Benefits - change of circumstances

Tell us if your circumstances change

The law says that you must tell us as soon as you can, if your circumstances change. You must tell us straight away if:

  • any of your children leaves home or Child Benefit stops for them or they leave school, ceases further education, or their university course finishes;
  • anyone moves into or out of your home (including lodgers and subtenants);
  • you get married, form a civil partnership or start living with someone as if you are married or civil partners;
  • you separate from your partner, get divorced or have your civil partnership dissolved;
  • your income or the income of anyone living with you, including benefits, changes;
  • your capital, savings or investments change;
  • you or anyone living with you becomes a student, goes on a Youth Training Scheme, goes into hospital or a nursing home, goes into prison or becomes employed, changes or leaves employment;
  • your rent changes;
  • you move;
  • you or your partner are going to be away from home for more than a month;
  • you receive a decision from the Home Office;
  • if any of the details on your entitlement letters sent to you are wrong; or
  • anything else you have told us about changes.

How to tell us about your changes

Tell us your income has changed:

You can tell us about any other changes by completing the Change of Circumstances Form (pdf) and submitting it to Contact Harlow along with any proof required of what has changed, so photocopies can be taken.

What happens if I delay telling you?

If you don’t tell us about these changes within a calendar month, you may lose benefit and/or support you are entitled to, or you may get too much benefit and/or support which you will then have to pay back. You must make sure that you tell us about these changes. Do not rely on someone else to pass the message on.

It is an offence not to tell us about any change of circumstance that affects your benefit and/or support. The Council is under a duty to protect public funds and the information you give us may be used for the prevention and detection of fraud and may be shared with other bodies administering public funds solely for this purpose.

Returning to work - extended payments

If you return to work or your hours increase, your Housing benefit and/or Council Tax support may be affected.

If you have received income based Jobseekers Allowance, Income Support, Employment and Support Allowance or Incapacity Benefit for at least 26 weeks before the day you start work or increase your hours you may qualify for an extra four weeks of benefit and/or support to help you with your rent and/or Council Tax called Extended Payment. You must be under 60 years old. Your new job or increase in hours must be expected to last for at least five weeks and you must work more than 16 hours per week.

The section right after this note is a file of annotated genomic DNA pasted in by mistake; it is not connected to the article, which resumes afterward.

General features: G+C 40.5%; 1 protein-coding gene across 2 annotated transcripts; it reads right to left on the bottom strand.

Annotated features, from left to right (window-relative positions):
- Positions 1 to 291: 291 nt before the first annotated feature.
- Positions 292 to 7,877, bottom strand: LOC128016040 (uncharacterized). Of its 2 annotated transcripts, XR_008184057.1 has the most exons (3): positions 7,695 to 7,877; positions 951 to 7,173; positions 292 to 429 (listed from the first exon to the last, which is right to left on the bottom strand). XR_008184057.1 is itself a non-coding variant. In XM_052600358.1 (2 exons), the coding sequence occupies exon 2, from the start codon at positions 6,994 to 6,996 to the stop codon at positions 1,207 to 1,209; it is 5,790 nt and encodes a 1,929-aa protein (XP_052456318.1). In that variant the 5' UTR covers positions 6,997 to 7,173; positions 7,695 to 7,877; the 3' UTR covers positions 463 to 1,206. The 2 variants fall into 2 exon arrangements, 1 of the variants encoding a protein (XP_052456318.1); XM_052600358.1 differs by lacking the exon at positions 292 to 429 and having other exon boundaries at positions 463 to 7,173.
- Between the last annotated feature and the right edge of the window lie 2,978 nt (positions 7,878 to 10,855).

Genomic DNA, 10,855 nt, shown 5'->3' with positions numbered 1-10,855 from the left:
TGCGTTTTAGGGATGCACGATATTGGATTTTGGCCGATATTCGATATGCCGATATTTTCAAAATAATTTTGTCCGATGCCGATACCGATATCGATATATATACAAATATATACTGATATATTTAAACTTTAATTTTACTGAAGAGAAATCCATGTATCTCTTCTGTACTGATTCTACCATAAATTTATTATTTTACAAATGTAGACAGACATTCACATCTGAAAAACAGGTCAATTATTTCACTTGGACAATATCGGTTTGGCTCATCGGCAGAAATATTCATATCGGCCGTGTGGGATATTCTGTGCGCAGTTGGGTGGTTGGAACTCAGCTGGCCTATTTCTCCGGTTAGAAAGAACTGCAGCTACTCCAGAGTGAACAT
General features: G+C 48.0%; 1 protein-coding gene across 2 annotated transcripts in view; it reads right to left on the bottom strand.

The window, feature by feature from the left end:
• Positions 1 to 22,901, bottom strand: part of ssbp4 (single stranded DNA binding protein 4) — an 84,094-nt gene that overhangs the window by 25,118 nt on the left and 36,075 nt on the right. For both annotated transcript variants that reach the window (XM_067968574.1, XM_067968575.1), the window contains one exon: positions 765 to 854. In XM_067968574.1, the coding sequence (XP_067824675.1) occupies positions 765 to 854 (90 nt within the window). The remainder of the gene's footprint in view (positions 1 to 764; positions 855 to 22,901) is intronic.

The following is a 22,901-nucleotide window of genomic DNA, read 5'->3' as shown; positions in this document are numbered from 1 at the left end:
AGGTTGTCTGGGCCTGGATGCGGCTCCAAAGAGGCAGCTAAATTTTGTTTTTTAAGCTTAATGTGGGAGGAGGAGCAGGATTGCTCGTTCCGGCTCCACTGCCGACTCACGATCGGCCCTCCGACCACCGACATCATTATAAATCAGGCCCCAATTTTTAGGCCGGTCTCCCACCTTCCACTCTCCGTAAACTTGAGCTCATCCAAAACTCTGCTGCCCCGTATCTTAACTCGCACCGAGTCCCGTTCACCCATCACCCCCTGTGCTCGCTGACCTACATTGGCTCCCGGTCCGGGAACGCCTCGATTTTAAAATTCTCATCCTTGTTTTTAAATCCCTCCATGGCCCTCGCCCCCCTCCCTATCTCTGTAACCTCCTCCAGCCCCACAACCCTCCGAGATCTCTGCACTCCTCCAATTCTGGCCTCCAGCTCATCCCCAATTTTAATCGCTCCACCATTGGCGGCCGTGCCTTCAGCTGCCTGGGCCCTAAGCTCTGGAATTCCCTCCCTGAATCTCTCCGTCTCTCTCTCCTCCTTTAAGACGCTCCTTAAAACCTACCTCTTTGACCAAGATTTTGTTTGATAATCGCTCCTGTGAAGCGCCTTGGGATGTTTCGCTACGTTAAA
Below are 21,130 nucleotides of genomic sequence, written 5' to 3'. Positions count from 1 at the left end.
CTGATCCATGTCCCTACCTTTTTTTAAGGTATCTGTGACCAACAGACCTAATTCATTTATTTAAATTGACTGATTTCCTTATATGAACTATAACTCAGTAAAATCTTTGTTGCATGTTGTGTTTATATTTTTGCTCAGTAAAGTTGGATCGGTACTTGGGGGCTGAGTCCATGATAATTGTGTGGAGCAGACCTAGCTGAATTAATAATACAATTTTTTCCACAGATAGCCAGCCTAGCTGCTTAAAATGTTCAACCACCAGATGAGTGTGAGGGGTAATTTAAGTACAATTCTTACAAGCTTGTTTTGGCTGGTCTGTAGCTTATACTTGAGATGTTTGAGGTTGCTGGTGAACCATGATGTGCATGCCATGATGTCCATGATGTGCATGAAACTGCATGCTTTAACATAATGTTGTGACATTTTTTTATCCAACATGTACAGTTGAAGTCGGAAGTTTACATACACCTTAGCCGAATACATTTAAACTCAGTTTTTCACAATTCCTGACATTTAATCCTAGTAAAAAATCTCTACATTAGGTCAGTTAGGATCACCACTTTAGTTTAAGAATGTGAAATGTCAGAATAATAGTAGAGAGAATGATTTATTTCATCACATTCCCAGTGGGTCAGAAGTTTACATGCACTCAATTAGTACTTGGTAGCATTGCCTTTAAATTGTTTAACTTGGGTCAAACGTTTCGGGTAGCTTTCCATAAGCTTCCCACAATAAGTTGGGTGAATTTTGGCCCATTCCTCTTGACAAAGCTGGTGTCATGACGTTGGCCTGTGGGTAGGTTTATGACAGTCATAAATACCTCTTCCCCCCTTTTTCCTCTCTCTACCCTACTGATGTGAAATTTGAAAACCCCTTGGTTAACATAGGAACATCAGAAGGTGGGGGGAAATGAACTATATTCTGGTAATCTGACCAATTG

What will I get?

If you qualify you will get an extra four weeks of Housing Benefit and/or Council Tax Support paid at the same rate as previously. It does not matter how much you earn. You can also still claim normal Housing Benefit and/or Council Tax support based upon your new income after the period of extended payments ends.

If you move home during the extended payment period you will get the remainder of the extended payment paid at the same rate. Any new Housing Benefit or Council Tax Support applied for at the new address will only be paid from the date the extended payment ends.

How do I apply?

You always need to tell us if you start or change your employment. You or someone on your behalf can tell us at Contact Harlow. You must tell us within a calendar month of the start date and then provide us with proof of your income as soon as it is available.

Can I get any other help?

Housing Benefit and Council Tax support are both means tested and therefore if you return to full time work but are on a low income you may still qualify for help. If you want to know more you should discuss your circumstances with your Job Centre Plus Return To Work Advisor or with Contact Harlow. There are several other ways that you can get help when you return to work. More information can be found about returning to work benefits on the website.